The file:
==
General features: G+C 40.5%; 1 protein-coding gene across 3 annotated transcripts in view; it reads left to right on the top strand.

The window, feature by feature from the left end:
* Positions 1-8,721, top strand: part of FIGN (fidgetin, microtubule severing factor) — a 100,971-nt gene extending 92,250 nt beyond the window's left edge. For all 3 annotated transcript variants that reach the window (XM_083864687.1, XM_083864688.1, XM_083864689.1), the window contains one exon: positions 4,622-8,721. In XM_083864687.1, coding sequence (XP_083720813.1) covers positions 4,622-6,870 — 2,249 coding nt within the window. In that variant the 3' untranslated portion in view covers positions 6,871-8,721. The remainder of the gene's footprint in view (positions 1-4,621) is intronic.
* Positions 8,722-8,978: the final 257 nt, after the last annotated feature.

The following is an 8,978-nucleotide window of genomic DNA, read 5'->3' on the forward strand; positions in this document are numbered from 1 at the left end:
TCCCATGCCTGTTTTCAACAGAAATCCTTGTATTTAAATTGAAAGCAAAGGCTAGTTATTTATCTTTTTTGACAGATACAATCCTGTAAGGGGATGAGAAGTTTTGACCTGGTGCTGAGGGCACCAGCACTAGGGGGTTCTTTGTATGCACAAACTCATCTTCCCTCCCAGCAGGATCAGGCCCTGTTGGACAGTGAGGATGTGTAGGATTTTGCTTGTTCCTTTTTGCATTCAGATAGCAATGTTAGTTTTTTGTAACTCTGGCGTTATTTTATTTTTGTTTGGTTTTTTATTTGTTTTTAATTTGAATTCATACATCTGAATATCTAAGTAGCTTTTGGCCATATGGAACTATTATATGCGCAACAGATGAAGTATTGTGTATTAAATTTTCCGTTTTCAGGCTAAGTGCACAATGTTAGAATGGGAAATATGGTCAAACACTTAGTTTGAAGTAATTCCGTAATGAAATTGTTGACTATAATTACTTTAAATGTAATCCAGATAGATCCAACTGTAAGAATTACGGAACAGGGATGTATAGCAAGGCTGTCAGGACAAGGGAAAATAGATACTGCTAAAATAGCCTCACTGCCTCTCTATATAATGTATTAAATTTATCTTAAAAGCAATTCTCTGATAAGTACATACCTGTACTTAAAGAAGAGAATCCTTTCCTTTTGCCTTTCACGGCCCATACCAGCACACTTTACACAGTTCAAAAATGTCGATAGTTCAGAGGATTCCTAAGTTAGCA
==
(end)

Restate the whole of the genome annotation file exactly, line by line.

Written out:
General features: G+C 40.5%; 1 protein-coding gene across 3 annotated transcripts in view; it reads left to right on the top strand.

The window, feature by feature from the left end:
* Positions 1-8,721, top strand: part of FIGN (fidgetin, microtubule severing factor) — a 100,971-nt gene extending 92,250 nt beyond the window's left edge. For all 3 annotated transcript variants that reach the window (XM_083864687.1, XM_083864688.1, XM_083864689.1), the window contains one exon: positions 4,622-8,721. In XM_083864687.1, coding sequence (XP_083720813.1) covers positions 4,622-6,870 — 2,249 coding nt within the window. In that variant the 3' untranslated portion in view covers positions 6,871-8,721. The remainder of the gene's footprint in view (positions 1-4,621) is intronic.
* Positions 8,722-8,978: the final 257 nt, after the last annotated feature.

The following is an 8,978-nucleotide window of genomic DNA, read 5'->3' on the forward strand; positions in this document are numbered from 1 at the left end:
TCCCATGCCTGTTTTCAACAGAAATCCTTGTATTTAAATTGAAAGCAAAGGCTAGTTATTTATCTTTTTTGACAGATACAATCCTGTAAGGGGATGAGAAGTTTTGACCTGGTGCTGAGGGCACCAGCACTAGGGGGTTCTTTGTATGCACAAACTCATCTTCCCTCCCAGCAGGATCAGGCCCTGTTGGACAGTGAGGATGTGTAGGATTTTGCTTGTTCCTTTTTGCATTCAGATAGCAATGTTAGTTTTTTGTAACTCTGGCGTTATTTTATTTTTGTTTGGTTTTTTATTTGTTTTTAATTTGAATTCATACATCTGAATATCTAAGTAGCTTTTGGCCATATGGAACTATTATATGCGCAACAGATGAAGTATTGTGTATTAAATTTTCCGTTTTCAGGCTAAGTGCACAATGTTAGAATGGGAAATATGGTCAAACACTTAGTTTGAAGTAATTCCGTAATGAAATTGTTGACTATAATTACTTTAAATGTAATCCAGATAGATCCAACTGTAAGAATTACGGAACAGGGATGTATAGCAAGGCTGTCAGGACAAGGGAAAATAGATACTGCTAAAATAGCCTCACTGCCTCTCTATATAATGTATTAAATTTATCTTAAAAGCAATTCTCTGATAAGTACATACCTGTACTTAAAGAAGAGAATCCTTTCCTTTTGCCTTTCACGGCCCATACCAGCACACTTTACACAGTTCAAAAATGTCGATAGTTCAGAGGATTCCTAAGTTAGCA